Capitalizing Tradition by Thomas S. Buchanan

Capitalizing Tradition

“I have applied all this to myself and Apollos for your benefit, brethren, that you may learn by us not to go beyond what is written, that none of you may be puffed up in favor of one against another.”
—1 Corinthians 4:6

In the past two decades we have seen a movement of Christians returning to the historic faith through various traditions. Although this renewed appreciation for the practices of the ancient Church is to be welcomed, often these “converts” (among which I include myself) are so eager to embrace Holy Tradition that they confuse it with “little-t” traditions. While this is not a problem solely for those who have the oil of chrismation freshly dripping from their foreheads (I have heard priests who grew up in the historic Church say “There are no little-t traditions!”), it seems to be most commonly found among people who came from traditions that boasted of having no traditions.

The problem itself is not new. One could trace it back to the followers of Paul pitting themselves against the followers of Apollos. Although both taught the truth of the gospel, the small variances of practice were enough to cause fights in the Church over who was the closest to the Truth.

In a case that is perhaps a bit closer to home, Augustine (of course, that is St. Augustine or Blessed Augustine or just plain Augustine, according to one’s tradition) once wrote about variations in local practice. It seems that his mother had come to stay with him in Milan and was troubled to find that the Christians there did not fast on Saturdays, as was her custom (and was indeed the custom in Rome at the time). Although Augustine says this had never particularly troubled him, apparently St. Monica was greatly distressed and wanted to know which was the proper practice. Augustine posed the question to the wisest Christian he knew: Ambrose. According to Augustine, “He answered that he could teach me nothing but what he himself did, because, if he knew anything better, he would do it. When I thought that he wished to impose his views on us, solely by his own authority, without giving any reason, he followed up and said to me: ‘When I go to Rome, I fast on Saturday, but here I do not. Do you also follow the custom of whatever church you attend, if you do not wish to give or receive scandal.’” Augustine said that his mother willingly accepted this advice and that he considered Ambrose’s words to be “a heavenly oracle.” In thinking this over, Augustine commented:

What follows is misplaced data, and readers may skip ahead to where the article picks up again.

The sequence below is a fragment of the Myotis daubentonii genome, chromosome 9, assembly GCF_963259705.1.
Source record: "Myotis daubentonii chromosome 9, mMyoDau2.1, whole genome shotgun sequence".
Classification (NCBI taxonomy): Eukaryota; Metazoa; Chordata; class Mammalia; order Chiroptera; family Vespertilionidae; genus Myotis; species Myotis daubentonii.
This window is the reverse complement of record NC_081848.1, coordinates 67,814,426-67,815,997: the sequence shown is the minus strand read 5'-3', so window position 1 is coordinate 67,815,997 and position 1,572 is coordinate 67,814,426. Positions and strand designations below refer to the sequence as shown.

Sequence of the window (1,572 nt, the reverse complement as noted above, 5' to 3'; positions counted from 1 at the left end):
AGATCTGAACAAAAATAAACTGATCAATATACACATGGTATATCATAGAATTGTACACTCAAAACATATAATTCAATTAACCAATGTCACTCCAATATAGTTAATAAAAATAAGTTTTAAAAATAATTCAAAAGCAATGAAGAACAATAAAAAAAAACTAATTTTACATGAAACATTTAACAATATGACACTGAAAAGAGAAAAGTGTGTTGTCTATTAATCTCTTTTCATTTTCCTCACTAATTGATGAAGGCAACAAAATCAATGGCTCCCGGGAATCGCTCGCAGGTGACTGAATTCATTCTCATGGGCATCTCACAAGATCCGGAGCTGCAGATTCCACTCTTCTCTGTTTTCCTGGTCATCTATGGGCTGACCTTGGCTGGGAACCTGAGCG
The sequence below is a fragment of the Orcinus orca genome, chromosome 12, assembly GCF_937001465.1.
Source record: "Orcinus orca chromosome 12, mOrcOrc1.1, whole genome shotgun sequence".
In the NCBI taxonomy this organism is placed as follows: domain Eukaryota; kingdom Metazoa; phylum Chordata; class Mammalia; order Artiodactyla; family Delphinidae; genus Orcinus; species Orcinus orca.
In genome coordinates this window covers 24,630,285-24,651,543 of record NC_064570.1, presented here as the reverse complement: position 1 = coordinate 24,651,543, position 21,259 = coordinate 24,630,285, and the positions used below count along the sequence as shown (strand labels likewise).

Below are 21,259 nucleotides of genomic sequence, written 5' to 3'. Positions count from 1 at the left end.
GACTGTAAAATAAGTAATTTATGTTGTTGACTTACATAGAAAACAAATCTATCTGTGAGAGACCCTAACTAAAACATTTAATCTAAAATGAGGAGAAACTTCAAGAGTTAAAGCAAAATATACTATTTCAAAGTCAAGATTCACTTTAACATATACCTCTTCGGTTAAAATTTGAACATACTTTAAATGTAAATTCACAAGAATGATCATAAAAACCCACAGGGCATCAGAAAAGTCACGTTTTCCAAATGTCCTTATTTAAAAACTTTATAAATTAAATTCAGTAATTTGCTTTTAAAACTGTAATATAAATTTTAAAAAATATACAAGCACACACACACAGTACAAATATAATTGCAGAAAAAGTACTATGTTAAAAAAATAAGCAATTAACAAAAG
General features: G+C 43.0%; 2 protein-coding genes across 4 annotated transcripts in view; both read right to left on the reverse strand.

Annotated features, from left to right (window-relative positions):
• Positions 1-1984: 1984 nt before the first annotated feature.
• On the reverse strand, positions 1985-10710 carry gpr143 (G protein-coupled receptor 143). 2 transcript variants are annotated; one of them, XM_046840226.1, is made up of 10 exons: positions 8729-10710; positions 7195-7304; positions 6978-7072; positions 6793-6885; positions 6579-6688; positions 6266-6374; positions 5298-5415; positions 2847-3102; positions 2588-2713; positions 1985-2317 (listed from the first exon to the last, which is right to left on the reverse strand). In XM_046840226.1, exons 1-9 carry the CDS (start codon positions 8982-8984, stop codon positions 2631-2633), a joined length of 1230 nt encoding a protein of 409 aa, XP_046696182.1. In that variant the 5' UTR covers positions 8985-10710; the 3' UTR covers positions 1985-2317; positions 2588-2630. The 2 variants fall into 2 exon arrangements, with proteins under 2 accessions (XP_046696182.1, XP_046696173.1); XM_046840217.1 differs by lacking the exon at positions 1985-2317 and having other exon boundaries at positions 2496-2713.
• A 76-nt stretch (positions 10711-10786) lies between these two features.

I have often experienced with grief and dismay that the weak are deeply disturbed by the aggressive obstinacy or superstitious fears of certain brethren, who stir up such controversial questions, that they think nothing is right except what they do themselves. And these are things of such sort that they are not prescribed by the authority of Holy Scripture nor by the tradition of the universal Church, and they serve no good purpose of amending one’s life, but they are insisted on simply because a man was accustomed to do so in his own country, or because he saw things done somewhere on a pilgrimage, and he esteemed them to be more correct because they were further from his own usage.

It is a common desire for sincere Christians to want to do what is right. The problem comes when we look down on others who do not agree with us on practices that “are not prescribed by the authority of Holy Scripture nor by the tradition of the universal Church, and they serve no good purpose of amending one’s life.”